In that era, skilled carving techniques were developed to combine art and woodworking in marriage to construct monuments and memorials.

Dragons and serpents were common designs in these carvings as elements of Viking art.


Tanja Wanderlust from planet earth on September 02, 2012:

Nice article. I have been there just a couple of days ago. I hitchhiked from GOL to Bergen and stopped on the way. The landscape is amazing. I tell everybody to go there.

About stave churches: The fun thing is that the stave churches are full of runic inscriptions :) And they are ORIGINALS! Think about it. Some of them tell us about hostoric events. almost 1000 years old...

alinamassy from India on February 06, 2012:

This is an awesome hub and Very interesting. Thanks for this, Voted up

Guyene Jackson from USA on February 05, 2012:

What is amazing church the seven natural wonder full place

ayliss08 from Guangzhou, Guangdong, China on February 05, 2012:

wow, really beautiful and impressive! Thanks, and voted up!

wmhseo from Canada on February 05, 2012:

The Churches in Norway based on the photo and article you have post are unique.

Dora Weithers from The Caribbean on February 04, 2012:

Voted beautiful and interesting. Thanks for the introduction to such beautiful workmanship and all that is represented in them.

Peter Allison from Alameda, CA on February 04, 2012:

This is an awesome hub. Very interesting! I wasn't familiar with the style but you've really taught me a lot.

Peggy Woods from Houston, Texas on February 04, 2012:

Very interesting hub regarding this stave church in Norway. Going to add it as a link to my Little Norway hub where there is a similar church...although the location is in Wisconsin. Voted up and will also share this as a tweet and FB. Thanks! Enjoyed this!

Suzette Walker from Taos, NM on February 04, 2012:

What a beautiful, interesting and architecturally original church. I have not visited Norway and, therefore, know nothing about stave churches. This one is beautiful and I hope to see it someday. Thank you for the diagram of the church that explains each part of it. I can't get over the tiered roof. The carvings are exceptional and beautiful.

Thank you for some rich Norwegian history and culture.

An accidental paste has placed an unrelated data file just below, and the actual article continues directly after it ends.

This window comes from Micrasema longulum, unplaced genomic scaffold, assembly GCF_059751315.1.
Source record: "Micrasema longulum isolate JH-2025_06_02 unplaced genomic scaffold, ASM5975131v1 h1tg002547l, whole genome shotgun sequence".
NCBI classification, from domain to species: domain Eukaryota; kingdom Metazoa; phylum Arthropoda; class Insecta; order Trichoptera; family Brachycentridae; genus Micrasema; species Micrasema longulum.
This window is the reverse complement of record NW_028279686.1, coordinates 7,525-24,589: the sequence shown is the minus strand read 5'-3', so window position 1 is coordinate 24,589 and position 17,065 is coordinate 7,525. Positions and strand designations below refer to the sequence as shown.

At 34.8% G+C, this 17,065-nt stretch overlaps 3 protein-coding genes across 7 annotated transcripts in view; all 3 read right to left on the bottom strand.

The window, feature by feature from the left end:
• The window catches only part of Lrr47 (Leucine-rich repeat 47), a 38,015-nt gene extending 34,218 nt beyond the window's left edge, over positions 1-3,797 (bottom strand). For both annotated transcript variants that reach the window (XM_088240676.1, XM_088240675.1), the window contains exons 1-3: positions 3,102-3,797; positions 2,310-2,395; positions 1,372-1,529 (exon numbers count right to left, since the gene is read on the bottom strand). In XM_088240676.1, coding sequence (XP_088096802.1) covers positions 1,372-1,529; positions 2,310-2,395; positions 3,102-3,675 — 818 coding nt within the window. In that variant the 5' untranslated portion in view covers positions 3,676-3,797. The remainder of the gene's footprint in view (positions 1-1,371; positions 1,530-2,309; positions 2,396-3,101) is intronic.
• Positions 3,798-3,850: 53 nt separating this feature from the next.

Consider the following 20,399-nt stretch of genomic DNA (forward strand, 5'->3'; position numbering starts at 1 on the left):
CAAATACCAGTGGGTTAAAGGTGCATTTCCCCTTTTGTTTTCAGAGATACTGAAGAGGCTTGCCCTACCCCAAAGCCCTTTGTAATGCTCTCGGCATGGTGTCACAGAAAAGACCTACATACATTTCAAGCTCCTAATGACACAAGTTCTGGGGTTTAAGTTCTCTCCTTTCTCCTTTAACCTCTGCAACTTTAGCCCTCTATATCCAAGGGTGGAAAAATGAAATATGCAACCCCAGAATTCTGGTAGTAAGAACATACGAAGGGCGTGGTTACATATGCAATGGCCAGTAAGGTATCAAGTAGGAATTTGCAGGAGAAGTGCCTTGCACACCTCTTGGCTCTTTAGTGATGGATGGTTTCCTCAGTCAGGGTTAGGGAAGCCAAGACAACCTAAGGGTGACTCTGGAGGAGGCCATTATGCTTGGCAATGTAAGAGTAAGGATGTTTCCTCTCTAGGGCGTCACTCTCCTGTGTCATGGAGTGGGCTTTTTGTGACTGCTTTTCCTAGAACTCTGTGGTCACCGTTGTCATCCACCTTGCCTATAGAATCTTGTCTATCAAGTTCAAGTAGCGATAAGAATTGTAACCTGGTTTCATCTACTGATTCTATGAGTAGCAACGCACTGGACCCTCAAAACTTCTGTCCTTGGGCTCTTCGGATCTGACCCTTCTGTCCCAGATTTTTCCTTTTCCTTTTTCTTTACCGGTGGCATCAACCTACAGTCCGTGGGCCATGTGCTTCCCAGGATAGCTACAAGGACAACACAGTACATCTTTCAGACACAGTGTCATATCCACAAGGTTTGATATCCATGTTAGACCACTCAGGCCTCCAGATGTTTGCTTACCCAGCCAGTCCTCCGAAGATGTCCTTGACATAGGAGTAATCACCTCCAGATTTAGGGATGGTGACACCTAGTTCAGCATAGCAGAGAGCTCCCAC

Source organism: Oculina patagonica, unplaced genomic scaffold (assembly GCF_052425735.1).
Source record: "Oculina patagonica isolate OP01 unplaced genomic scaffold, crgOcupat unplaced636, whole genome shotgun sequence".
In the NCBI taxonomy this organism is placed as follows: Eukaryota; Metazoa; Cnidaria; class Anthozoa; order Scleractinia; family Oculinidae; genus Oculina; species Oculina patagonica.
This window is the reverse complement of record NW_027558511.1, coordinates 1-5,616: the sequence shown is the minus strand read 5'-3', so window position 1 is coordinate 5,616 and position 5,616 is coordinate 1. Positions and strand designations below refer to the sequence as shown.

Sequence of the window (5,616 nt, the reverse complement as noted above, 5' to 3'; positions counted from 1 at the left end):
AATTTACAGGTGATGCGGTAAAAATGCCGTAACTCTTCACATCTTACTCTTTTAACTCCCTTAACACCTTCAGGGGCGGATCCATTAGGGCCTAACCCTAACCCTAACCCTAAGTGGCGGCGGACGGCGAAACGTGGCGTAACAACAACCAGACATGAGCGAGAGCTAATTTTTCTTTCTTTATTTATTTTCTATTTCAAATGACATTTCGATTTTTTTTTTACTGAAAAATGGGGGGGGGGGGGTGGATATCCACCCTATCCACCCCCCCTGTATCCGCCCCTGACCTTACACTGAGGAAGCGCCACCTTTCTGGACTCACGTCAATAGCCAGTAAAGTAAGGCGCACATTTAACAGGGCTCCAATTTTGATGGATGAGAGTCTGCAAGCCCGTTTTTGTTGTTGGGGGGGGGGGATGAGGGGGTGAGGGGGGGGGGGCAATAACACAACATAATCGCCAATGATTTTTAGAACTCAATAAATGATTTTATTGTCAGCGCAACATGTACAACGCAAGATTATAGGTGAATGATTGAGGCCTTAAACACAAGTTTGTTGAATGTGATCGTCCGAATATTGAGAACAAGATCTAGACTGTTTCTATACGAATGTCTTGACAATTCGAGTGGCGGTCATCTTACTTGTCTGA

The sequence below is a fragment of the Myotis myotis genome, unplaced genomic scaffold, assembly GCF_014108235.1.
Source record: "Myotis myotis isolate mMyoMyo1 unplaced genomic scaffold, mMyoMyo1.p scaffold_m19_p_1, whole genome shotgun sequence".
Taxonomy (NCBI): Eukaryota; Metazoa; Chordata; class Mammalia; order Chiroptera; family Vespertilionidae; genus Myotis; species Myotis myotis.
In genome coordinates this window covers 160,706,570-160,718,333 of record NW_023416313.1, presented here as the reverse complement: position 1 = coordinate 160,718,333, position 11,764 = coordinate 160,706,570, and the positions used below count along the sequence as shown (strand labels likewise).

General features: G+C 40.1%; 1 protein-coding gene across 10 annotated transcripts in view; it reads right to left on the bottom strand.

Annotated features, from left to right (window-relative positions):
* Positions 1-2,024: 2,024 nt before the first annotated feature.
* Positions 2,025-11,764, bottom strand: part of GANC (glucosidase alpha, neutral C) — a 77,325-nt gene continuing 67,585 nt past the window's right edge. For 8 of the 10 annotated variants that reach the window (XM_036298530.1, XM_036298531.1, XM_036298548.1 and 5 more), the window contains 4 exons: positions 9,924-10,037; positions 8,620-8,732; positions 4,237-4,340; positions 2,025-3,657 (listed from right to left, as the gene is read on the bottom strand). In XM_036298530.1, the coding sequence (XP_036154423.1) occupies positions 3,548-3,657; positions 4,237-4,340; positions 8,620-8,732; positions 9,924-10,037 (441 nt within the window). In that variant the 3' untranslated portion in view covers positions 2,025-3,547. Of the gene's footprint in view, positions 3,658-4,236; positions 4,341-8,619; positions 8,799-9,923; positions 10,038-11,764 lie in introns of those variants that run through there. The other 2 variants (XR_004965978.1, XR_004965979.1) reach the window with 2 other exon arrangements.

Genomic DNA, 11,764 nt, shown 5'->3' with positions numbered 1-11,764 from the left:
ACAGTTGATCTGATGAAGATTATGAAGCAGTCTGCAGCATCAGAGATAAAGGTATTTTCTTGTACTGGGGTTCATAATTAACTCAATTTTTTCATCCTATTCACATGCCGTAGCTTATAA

Nell Rose from England on February 04, 2012:

Hi, what an amazing church! it looks like something out of a childrens fairy story! I did wonder when you mentioned dragons whether it had Viking influence, wonderful! rated up and shared! nell

Maggie Griess from Ontario, Canada on February 04, 2012:

I can just picture life in that era. How beautiful that church must have looked then. It is so marvelous we can still enjoy it so far removed from that era and the church is so well preserved!

Christina Lornemark from Sweden on February 04, 2012:

Interesting hub about a fascinating church! It is great to see that it is so well preserved considering the many years. I like historical buildings and I would love to see this church! You did a great and informative hub! Voted up and shared!


Madeleine Salin from Finland on December 17, 2011:

Interesting hub about an interesting church. :)

Haunty (author) from Hungary on December 14, 2011:

Thanks for stopping in and reading, John and Steph!

Stephanie Marshall from Bend, Oregon on December 14, 2011:

What an amazing church! I've never been to Norway, but even more intrigued to put it on my list of places to travel. I'm with John (above) - you have a new follower! Best, Steph

John Roberts from South Yorkshire, England on December 14, 2011:

Nice Hub, love the architecture! You've earned a follower for giving such an interesting read ^_^

Haunty (author) from Hungary on December 14, 2011:

I think the same, hush4444. It's impressive that this building is made from wood and is almost a thousand years old.

I agree, dcrossrclaw. I think it's one of the top places to visit, not just because of the stave church, but the surroundings are also amazing.

I love anything that's made from wood. Thanks for stopping in, Claudia.

Ardie, that's a good point. Beauty on the outside, nothing on the inside. So shallow it's almost a metaphor of mine. That might be the reason that I like it. :)

Sondra from Neverland on December 14, 2011:

Wow, this is a beautiful building - on the outside anyway. I love complex architecture!

Claudia Tello from Mexico on December 12, 2011:

I had never heard of Stave Churches, how unique and beautiful they are! Thanks for sharing.

dcrossrclaw on December 12, 2011:

really nice architecture! would like to get there someday to see these structures personally ;)

hush4444 from Hawaii on December 12, 2011:

What a fascinating church! I don't think the Norse get enough credit for their architecture and art. Thank you so much for this beautiful hub.